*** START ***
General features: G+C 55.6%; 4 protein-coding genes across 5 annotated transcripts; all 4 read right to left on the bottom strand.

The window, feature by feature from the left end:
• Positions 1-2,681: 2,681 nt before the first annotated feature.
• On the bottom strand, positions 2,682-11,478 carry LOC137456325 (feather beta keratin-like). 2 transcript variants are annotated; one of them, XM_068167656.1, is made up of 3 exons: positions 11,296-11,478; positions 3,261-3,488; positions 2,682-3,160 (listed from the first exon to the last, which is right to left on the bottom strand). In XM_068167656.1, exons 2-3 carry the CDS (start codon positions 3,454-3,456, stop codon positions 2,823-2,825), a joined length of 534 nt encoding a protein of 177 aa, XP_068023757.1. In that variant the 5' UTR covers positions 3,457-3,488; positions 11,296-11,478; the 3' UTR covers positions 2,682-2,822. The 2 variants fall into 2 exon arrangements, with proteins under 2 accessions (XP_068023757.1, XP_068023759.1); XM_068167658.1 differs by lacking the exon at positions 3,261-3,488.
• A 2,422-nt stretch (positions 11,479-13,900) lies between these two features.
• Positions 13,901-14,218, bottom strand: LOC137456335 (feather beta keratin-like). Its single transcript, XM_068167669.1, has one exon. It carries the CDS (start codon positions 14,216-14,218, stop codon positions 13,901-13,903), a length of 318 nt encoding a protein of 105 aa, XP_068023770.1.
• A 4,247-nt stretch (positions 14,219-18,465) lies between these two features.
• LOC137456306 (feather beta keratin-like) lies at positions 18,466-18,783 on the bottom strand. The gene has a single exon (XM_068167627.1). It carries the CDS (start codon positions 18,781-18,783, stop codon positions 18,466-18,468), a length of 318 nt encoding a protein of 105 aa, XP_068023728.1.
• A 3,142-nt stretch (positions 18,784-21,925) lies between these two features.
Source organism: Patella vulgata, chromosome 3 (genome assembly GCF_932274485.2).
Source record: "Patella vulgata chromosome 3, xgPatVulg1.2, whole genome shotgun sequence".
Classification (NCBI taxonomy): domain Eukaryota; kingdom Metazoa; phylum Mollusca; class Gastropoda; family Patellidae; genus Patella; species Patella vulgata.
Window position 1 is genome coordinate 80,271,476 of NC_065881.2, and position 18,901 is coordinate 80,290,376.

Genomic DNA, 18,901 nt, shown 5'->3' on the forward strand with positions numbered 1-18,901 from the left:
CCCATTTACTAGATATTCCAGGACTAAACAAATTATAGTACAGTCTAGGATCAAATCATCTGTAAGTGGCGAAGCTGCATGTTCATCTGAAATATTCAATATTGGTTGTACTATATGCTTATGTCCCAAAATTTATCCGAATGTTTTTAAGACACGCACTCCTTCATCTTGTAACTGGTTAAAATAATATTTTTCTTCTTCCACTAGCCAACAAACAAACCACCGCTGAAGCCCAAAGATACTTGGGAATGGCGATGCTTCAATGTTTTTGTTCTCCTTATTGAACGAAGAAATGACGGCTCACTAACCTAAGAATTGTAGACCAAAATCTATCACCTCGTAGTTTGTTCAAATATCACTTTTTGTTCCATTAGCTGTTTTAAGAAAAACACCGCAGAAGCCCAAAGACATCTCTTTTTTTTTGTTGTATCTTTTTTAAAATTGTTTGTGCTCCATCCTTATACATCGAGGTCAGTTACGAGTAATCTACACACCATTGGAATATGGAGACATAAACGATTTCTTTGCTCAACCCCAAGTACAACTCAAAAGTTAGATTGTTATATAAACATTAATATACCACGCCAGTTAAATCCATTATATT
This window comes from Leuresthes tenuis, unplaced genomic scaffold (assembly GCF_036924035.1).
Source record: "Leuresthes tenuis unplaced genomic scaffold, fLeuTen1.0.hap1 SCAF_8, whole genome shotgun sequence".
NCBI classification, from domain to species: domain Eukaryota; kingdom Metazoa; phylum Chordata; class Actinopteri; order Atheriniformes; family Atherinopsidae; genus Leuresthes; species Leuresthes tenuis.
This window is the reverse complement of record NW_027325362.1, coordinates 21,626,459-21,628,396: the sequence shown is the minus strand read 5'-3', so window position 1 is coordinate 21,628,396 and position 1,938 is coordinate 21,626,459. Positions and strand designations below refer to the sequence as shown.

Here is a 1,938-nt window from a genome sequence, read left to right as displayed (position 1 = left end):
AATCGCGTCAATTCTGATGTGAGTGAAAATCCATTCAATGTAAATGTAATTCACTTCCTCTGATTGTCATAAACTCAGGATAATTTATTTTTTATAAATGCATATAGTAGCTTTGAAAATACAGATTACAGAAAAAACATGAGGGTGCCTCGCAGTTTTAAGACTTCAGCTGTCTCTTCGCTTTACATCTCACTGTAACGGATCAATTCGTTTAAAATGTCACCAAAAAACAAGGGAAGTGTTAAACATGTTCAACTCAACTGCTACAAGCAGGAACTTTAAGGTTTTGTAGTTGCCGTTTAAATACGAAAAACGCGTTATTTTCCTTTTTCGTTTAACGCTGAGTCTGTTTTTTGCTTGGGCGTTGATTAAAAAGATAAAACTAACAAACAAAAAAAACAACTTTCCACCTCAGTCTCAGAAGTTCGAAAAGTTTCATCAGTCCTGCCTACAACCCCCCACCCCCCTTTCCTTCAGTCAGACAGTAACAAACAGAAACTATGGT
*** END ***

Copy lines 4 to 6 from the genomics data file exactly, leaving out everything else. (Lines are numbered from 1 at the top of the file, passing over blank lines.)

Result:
• On the bottom strand, positions 2,682-11,478 carry LOC137456325 (feather beta keratin-like). 2 transcript variants are annotated; one of them, XM_068167656.1, is made up of 3 exons: positions 11,296-11,478; positions 3,261-3,488; positions 2,682-3,160 (listed from the first exon to the last, which is right to left on the bottom strand). In XM_068167656.1, exons 2-3 carry the CDS (start codon positions 3,454-3,456, stop codon positions 2,823-2,825), a joined length of 534 nt encoding a protein of 177 aa, XP_068023757.1. In that variant the 5' UTR covers positions 3,457-3,488; positions 11,296-11,478; the 3' UTR covers positions 2,682-2,822. The 2 variants fall into 2 exon arrangements, with proteins under 2 accessions (XP_068023757.1, XP_068023759.1); XM_068167658.1 differs by lacking the exon at positions 3,261-3,488.
• A 2,422-nt stretch (positions 11,479-13,900) lies between these two features.
• Positions 13,901-14,218, bottom strand: LOC137456335 (feather beta keratin-like). Its single transcript, XM_068167669.1, has one exon. It carries the CDS (start codon positions 14,216-14,218, stop codon positions 13,901-13,903), a length of 318 nt encoding a protein of 105 aa, XP_068023770.1.